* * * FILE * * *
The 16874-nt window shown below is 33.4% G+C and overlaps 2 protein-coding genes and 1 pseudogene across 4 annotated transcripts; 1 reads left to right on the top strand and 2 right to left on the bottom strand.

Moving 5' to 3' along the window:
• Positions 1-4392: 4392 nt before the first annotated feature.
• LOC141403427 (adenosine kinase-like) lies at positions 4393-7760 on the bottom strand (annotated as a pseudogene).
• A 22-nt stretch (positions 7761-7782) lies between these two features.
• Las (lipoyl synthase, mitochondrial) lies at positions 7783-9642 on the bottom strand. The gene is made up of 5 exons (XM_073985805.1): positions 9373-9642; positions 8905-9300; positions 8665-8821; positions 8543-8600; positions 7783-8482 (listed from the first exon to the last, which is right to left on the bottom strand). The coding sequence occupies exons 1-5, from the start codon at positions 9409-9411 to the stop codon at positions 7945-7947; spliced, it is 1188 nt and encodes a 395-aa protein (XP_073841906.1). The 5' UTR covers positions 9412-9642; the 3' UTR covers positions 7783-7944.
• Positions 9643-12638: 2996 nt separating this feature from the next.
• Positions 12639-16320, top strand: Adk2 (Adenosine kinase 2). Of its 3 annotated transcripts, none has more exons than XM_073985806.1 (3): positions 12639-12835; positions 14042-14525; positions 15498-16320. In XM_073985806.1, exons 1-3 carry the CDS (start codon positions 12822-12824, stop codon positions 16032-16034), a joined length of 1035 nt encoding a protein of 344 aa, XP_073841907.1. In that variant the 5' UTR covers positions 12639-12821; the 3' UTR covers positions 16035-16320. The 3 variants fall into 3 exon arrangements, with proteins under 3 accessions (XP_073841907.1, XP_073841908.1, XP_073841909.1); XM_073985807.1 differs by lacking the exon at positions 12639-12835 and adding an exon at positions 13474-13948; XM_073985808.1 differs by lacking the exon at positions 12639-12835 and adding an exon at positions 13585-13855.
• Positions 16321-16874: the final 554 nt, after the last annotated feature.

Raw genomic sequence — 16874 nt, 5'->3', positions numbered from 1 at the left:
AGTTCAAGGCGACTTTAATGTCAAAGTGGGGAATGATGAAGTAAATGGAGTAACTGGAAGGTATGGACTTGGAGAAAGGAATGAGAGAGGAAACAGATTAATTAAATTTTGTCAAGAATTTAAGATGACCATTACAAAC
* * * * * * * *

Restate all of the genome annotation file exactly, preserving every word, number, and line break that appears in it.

The 16874-nt window shown below is 33.4% G+C and overlaps 2 protein-coding genes and 1 pseudogene across 4 annotated transcripts; 1 reads left to right on the top strand and 2 right to left on the bottom strand.

Moving 5' to 3' along the window:
• Positions 1-4392: 4392 nt before the first annotated feature.
• LOC141403427 (adenosine kinase-like) lies at positions 4393-7760 on the bottom strand (annotated as a pseudogene).
• A 22-nt stretch (positions 7761-7782) lies between these two features.
• Las (lipoyl synthase, mitochondrial) lies at positions 7783-9642 on the bottom strand. The gene is made up of 5 exons (XM_073985805.1): positions 9373-9642; positions 8905-9300; positions 8665-8821; positions 8543-8600; positions 7783-8482 (listed from the first exon to the last, which is right to left on the bottom strand). The coding sequence occupies exons 1-5, from the start codon at positions 9409-9411 to the stop codon at positions 7945-7947; spliced, it is 1188 nt and encodes a 395-aa protein (XP_073841906.1). The 5' UTR covers positions 9412-9642; the 3' UTR covers positions 7783-7944.
• Positions 9643-12638: 2996 nt separating this feature from the next.
• Positions 12639-16320, top strand: Adk2 (Adenosine kinase 2). Of its 3 annotated transcripts, none has more exons than XM_073985806.1 (3): positions 12639-12835; positions 14042-14525; positions 15498-16320. In XM_073985806.1, exons 1-3 carry the CDS (start codon positions 12822-12824, stop codon positions 16032-16034), a joined length of 1035 nt encoding a protein of 344 aa, XP_073841907.1. In that variant the 5' UTR covers positions 12639-12821; the 3' UTR covers positions 16035-16320. The 3 variants fall into 3 exon arrangements, with proteins under 3 accessions (XP_073841907.1, XP_073841908.1, XP_073841909.1); XM_073985807.1 differs by lacking the exon at positions 12639-12835 and adding an exon at positions 13474-13948; XM_073985808.1 differs by lacking the exon at positions 12639-12835 and adding an exon at positions 13585-13855.
• Positions 16321-16874: the final 554 nt, after the last annotated feature.

Raw genomic sequence — 16874 nt, 5'->3', positions numbered from 1 at the left:
AGTTCAAGGCGACTTTAATGTCAAAGTGGGGAATGATGAAGTAAATGGAGTAACTGGAAGGTATGGACTTGGAGAAAGGAATGAGAGAGGAAACAGATTAATTAAATTTTGTCAAGAATTTAAGATGACCATTACAAAC